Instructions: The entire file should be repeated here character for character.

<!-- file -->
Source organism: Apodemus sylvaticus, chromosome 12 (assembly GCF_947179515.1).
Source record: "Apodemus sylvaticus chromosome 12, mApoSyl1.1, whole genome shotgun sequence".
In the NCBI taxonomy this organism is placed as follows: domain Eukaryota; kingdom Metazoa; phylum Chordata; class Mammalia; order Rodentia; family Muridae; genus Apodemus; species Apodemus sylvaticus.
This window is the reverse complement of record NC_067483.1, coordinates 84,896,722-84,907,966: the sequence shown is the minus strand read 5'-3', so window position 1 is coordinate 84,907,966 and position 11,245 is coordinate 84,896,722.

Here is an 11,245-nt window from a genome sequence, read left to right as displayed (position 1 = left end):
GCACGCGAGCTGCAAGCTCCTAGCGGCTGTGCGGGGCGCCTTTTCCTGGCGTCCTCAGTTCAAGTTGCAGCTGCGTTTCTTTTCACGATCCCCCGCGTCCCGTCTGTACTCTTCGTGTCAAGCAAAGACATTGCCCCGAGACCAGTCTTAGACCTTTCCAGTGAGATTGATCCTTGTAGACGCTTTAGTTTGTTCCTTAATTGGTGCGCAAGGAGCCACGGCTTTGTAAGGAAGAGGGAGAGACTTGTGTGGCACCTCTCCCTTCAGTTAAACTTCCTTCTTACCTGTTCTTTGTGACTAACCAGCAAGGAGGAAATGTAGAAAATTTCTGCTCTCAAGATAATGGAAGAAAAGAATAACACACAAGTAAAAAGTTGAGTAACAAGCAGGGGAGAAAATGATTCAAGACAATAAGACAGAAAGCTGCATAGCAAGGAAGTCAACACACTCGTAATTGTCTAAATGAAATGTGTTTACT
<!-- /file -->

Source organism: Apodemus sylvaticus, chromosome 12 (assembly GCF_947179515.1).
Source record: "Apodemus sylvaticus chromosome 12, mApoSyl1.1, whole genome shotgun sequence".
In the NCBI taxonomy this organism is placed as follows: domain Eukaryota; kingdom Metazoa; phylum Chordata; class Mammalia; order Rodentia; family Muridae; genus Apodemus; species Apodemus sylvaticus.
This window is the reverse complement of record NC_067483.1, coordinates 84,896,722-84,907,966: the sequence shown is the minus strand read 5'-3', so window position 1 is coordinate 84,907,966 and position 11,245 is coordinate 84,896,722.

Here is an 11,245-nt window from a genome sequence, read left to right as displayed (position 1 = left end):
GCACGCGAGCTGCAAGCTCCTAGCGGCTGTGCGGGGCGCCTTTTCCTGGCGTCCTCAGTTCAAGTTGCAGCTGCGTTTCTTTTCACGATCCCCCGCGTCCCGTCTGTACTCTTCGTGTCAAGCAAAGACATTGCCCCGAGACCAGTCTTAGACCTTTCCAGTGAGATTGATCCTTGTAGACGCTTTAGTTTGTTCCTTAATTGGTGCGCAAGGAGCCACGGCTTTGTAAGGAAGAGGGAGAGACTTGTGTGGCACCTCTCCCTTCAGTTAAACTTCCTTCTTACCTGTTCTTTGTGACTAACCAGCAAGGAGGAAATGTAGAAAATTTCTGCTCTCAAGATAATGGAAGAAAAGAATAACACACAAGTAAAAAGTTGAGTAACAAGCAGGGGAGAAAATGATTCAAGACAATAAGACAGAAAGCTGCATAGCAAGGAAGTCAACACACTCGTAATTGTCTAAATGAAATGTGTTTACT